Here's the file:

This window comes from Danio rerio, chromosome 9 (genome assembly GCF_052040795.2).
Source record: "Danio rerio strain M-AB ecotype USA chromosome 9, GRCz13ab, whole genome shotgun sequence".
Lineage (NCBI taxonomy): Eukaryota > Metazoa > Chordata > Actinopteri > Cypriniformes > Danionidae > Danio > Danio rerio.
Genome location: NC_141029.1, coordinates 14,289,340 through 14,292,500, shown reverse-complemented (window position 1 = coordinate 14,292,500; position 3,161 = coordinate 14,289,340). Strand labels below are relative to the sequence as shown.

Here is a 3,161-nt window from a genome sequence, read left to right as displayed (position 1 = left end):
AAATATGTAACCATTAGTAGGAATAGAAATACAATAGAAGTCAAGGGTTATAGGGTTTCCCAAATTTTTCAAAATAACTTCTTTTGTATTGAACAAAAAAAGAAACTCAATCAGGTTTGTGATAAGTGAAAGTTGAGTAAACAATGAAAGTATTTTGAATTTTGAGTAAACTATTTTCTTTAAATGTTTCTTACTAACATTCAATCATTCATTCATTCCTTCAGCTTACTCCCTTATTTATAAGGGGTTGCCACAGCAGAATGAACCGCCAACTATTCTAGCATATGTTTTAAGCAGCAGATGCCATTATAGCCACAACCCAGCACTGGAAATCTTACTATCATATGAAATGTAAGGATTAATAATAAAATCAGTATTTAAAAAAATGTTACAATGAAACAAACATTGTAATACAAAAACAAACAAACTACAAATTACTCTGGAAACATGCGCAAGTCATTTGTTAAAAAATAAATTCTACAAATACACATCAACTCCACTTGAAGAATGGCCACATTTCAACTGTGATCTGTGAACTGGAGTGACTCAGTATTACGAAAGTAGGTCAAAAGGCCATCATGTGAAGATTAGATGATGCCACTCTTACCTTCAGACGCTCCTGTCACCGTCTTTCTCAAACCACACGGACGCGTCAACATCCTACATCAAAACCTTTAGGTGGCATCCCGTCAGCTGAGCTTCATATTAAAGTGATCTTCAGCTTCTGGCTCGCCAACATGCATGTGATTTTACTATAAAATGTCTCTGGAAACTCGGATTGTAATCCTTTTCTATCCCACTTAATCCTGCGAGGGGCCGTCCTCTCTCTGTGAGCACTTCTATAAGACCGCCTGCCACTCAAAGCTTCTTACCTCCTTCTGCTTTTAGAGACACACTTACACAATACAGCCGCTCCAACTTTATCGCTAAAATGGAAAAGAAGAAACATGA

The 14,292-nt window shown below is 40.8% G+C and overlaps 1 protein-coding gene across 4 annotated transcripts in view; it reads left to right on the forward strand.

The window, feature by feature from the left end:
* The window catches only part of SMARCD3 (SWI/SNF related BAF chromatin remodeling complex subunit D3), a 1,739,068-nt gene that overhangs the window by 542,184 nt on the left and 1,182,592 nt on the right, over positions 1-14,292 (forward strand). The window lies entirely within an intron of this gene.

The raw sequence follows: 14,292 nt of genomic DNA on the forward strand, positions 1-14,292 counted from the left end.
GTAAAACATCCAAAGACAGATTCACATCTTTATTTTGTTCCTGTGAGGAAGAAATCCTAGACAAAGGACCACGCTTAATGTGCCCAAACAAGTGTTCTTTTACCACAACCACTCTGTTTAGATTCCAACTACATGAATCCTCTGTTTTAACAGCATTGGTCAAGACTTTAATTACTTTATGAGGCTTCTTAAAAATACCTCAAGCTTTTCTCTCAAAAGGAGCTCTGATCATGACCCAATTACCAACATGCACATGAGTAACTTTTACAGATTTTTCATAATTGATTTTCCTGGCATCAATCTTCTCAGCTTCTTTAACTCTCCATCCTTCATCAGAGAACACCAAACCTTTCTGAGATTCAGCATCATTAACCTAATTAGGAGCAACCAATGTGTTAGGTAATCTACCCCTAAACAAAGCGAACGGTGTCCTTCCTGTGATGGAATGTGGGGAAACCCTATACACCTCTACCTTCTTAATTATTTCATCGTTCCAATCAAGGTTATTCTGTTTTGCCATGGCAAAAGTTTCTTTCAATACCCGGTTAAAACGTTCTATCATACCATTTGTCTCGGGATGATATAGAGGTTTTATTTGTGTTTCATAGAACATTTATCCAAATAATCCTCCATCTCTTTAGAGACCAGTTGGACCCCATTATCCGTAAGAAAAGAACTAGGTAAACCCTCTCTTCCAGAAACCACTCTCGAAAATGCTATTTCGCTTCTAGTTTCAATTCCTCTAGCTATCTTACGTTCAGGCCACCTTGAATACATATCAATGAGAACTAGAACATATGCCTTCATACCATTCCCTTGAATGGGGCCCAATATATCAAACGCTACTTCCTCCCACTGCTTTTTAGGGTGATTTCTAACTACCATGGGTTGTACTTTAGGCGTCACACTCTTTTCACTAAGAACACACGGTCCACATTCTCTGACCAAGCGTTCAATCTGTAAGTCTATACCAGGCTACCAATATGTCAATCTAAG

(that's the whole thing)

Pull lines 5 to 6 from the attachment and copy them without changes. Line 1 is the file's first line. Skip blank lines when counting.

Here is a 3,161-nt window from a genome sequence, read left to right as displayed (position 1 = left end):
AAATATGTAACCATTAGTAGGAATAGAAATACAATAGAAGTCAAGGGTTATAGGGTTTCCCAAATTTTTCAAAATAACTTCTTTTGTATTGAACAAAAAAAGAAACTCAATCAGGTTTGTGATAAGTGAAAGTTGAGTAAACAATGAAAGTATTTTGAATTTTGAGTAAACTATTTTCTTTAAATGTTTCTTACTAACATTCAATCATTCATTCATTCCTTCAGCTTACTCCCTTATTTATAAGGGGTTGCCACAGCAGAATGAACCGCCAACTATTCTAGCATATGTTTTAAGCAGCAGATGCCATTATAGCCACAACCCAGCACTGGAAATCTTACTATCATATGAAATGTAAGGATTAATAATAAAATCAGTATTTAAAAAAATGTTACAATGAAACAAACATTGTAATACAAAAACAAACAAACTACAAATTACTCTGGAAACATGCGCAAGTCATTTGTTAAAAAATAAATTCTACAAATACACATCAACTCCACTTGAAGAATGGCCACATTTCAACTGTGATCTGTGAACTGGAGTGACTCAGTATTACGAAAGTAGGTCAAAAGGCCATCATGTGAAGATTAGATGATGCCACTCTTACCTTCAGACGCTCCTGTCACCGTCTTTCTCAAACCACACGGACGCGTCAACATCCTACATCAAAACCTTTAGGTGGCATCCCGTCAGCTGAGCTTCATATTAAAGTGATCTTCAGCTTCTGGCTCGCCAACATGCATGTGATTTTACTATAAAATGTCTCTGGAAACTCGGATTGTAATCCTTTTCTATCCCACTTAATCCTGCGAGGGGCCGTCCTCTCTCTGTGAGCACTTCTATAAGACCGCCTGCCACTCAAAGCTTCTTACCTCCTTCTGCTTTTAGAGACACACTTACACAATACAGCCGCTCCAACTTTATCGCTAAAATGGAAAAGAAGAAACATGA